Having been so surprised by the Sound Blaster Z PCIe we've picked the Creative Sound Blaster Zx ($120) which for a little extra dough adds an audio control module with a beam-forming microphone built-in. It's a nifty little feature but if you don't require the control module then you might as well just buy the standard Sound Blaster Z for $30 less.

Storage

Samsung has introduced new 970 Pro and 970 Evo series of NVMe SSDs with sequential write speeds rated at nearly 30 percent faster than the previous 960 series, and accompanied by a five-year warranty. 2018 is also seeing more competition at the high-end NVMe segment with two competing drives: the WD Black 3D NVMe and the HP EX920.

We're in the process of testing all of these, so far what we've observed is that Samsung has finally got hard hitting competition, especially from the WD Black which is fast and just as cost effective as the 970 Evo. Given Samsung's strong record, our main pick goes to the 970 Evo 1TB, but if you can find a good deal on the WD Black at your desired capacity (both available in 250GB, 500GB and 1TB models -- Samsung adds a 2TB model on top), you won't go wrong with that either.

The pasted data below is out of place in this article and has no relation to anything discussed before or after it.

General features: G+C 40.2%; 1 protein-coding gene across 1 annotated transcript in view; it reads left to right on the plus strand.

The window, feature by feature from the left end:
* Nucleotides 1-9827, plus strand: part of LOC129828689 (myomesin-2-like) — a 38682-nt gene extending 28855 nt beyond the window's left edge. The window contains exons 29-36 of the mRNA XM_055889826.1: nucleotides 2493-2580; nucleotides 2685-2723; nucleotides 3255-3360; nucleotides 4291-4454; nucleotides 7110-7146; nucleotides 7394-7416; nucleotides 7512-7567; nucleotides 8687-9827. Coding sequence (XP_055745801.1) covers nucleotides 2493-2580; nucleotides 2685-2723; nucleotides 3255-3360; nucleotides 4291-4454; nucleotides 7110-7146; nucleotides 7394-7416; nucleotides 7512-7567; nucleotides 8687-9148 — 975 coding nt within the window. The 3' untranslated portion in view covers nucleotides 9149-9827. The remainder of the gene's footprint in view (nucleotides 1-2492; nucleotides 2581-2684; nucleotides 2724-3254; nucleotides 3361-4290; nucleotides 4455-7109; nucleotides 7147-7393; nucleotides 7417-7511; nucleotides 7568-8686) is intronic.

Power, Case

Seasonic’s Focus SSR-750FM ought to supply your dream PC with enough juice. Noteworthy specifications include a 120mm fluid dynamic bearing fan, 80 Plus Gold certified, semi-modular with plenty of connectors for SATA drives, PCIe graphics, and peripheral devices. What's more, you get a solid seven-year warranty.

When it comes to picking a case with a breathtaking number of features, customization options, and storage setups, as well as loads of internal space and gorgeous looks, we feel that the be quiet! Dark Base Pro 900 sits at the top of the pile. Not only that, but just this past couple of weeks be quiet announced a v2 revision of the case with a handful of improvements.

While high-end cases represent a pinnacle for PC builders, not everyone is willing or able to pay over $200 for their hardware's housing. If you fall into this category, then take a look at the Phanteks Enthoo Luxe or the Fractal Design R6 Black. The Enthoo Luxe offers incredible value for price, excellent construction, supports massive range of water and air cooling configurations, comes with reservoir mounting bracket and pump bracket.

Monitor(s)

If you want to go all-in with 4K and a top notch display, the ViewSonic VP3268K-4K is a 32" Ultra HD 3840x2160 monitor with an IPS panel featuring true 8-bit panel support. The VP3268K-4K offers gorgeous visuals and color accuracy. And while the HDR support isn't the best, titles will still look gorgeous on this screen - provided you've got the right hardware to drive all those pixels.